ppy (Eschscholzia californica) seeds. We spread them around our semi-landscaped front yard, and all over our not-landscaped and wild backyard. We really like California poppies with their bright orange and golden colors. They brighten up the hillsides and roadsides all around California in the springtime. And best of all, they are a drought tolerant native plant that is tough and persistent, even in poor soil.
In early spring a couple of years ago, we drove to Yosemite, and along the way passed a hillside that was absolutely covered in poppies, completely orange, with very little green showing through. The poppies are now in full bloom in our front yard, but the weeds still have the advantage in the backyard.
We are having some beautiful weather this week after a rather cool and wet spring, which has been good for our nascent garden. So the other morning I was wandering around our front yard with my camera. I saw a bumble bee visiting some of the poppies, but I wasn't quick enough to get a photo of him. As I looked closer, though, I did see a strange looking bug in one of the poppies and took these photos. I was sure surprised when I viewed them on the computer and zoomed in. A little spotted cricket? It is less than an inch long, including the lobster-like antennas.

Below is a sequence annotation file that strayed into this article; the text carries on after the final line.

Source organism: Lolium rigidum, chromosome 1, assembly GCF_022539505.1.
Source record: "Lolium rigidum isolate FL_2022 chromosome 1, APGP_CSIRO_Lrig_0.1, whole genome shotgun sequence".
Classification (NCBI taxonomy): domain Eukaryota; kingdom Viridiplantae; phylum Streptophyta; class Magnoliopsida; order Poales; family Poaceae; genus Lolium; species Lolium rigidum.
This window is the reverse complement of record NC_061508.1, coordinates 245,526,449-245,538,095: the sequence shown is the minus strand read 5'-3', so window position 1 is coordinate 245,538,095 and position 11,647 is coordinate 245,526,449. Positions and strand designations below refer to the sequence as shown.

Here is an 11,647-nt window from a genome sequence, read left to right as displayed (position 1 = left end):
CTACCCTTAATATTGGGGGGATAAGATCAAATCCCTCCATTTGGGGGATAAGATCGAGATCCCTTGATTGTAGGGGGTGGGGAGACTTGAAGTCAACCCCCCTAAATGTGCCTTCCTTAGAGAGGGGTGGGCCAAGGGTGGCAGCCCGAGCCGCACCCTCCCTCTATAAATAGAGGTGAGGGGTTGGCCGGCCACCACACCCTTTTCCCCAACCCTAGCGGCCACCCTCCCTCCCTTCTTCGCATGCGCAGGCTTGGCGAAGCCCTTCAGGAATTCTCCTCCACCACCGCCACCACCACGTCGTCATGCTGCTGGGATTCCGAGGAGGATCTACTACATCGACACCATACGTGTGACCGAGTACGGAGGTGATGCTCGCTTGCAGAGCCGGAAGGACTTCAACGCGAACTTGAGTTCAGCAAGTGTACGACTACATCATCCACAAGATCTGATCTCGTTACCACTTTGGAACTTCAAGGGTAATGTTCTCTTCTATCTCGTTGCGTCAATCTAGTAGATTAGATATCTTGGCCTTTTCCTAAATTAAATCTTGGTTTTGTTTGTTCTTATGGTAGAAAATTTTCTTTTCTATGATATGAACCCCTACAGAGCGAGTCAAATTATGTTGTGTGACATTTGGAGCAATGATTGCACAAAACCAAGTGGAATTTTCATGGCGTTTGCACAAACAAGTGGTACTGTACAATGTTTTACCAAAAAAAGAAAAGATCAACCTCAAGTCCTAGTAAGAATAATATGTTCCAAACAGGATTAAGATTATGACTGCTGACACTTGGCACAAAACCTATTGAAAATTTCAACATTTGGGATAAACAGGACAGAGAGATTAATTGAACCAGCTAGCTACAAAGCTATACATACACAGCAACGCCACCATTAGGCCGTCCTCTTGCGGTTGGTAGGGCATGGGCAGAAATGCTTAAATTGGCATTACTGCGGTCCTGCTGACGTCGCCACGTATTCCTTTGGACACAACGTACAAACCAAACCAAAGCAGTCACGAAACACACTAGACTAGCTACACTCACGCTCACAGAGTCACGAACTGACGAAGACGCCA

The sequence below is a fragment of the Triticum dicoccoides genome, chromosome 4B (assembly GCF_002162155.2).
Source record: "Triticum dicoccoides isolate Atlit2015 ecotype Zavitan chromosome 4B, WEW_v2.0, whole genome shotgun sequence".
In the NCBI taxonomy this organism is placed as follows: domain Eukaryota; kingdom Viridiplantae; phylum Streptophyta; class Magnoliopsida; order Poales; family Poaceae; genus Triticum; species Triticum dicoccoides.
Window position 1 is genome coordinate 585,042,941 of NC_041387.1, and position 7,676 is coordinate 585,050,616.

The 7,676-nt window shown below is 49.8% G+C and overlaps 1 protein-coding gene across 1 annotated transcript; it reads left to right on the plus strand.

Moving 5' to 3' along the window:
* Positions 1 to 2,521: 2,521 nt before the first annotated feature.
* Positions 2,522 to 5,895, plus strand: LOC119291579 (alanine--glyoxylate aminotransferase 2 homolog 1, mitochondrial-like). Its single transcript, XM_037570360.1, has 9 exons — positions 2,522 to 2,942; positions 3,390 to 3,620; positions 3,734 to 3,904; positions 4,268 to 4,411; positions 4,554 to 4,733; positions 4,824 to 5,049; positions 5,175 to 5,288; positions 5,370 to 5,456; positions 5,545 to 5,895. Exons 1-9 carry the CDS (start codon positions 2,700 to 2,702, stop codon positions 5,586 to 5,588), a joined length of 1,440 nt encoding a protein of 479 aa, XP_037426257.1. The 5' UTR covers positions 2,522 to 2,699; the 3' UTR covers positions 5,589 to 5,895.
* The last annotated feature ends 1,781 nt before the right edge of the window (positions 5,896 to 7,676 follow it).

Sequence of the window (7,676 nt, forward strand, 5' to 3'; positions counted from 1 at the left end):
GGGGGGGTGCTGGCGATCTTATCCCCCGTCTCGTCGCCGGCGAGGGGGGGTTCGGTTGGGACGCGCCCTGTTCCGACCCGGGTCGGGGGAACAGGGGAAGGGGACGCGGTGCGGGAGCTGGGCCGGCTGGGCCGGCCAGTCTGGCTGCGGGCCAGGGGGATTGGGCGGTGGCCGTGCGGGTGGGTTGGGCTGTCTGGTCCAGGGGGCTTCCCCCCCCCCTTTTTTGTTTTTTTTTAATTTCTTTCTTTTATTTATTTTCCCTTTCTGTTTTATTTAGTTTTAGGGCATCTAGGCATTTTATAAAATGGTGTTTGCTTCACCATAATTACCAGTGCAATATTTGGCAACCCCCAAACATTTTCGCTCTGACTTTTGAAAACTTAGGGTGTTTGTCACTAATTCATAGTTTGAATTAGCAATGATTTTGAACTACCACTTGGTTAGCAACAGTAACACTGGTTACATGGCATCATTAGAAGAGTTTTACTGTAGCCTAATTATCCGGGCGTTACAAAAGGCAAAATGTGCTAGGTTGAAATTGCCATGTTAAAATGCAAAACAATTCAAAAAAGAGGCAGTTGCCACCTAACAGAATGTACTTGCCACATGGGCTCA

|A cross between a shrimp and a cricket?|
I found a very similar looking bug on the bugguide.net website. The expert there says it looks like the nymph of a katydid, probably a Scudder's bush katydid, maybe Scudderia furcata. If you are an Orthoptera expert, please let us know if this is correct.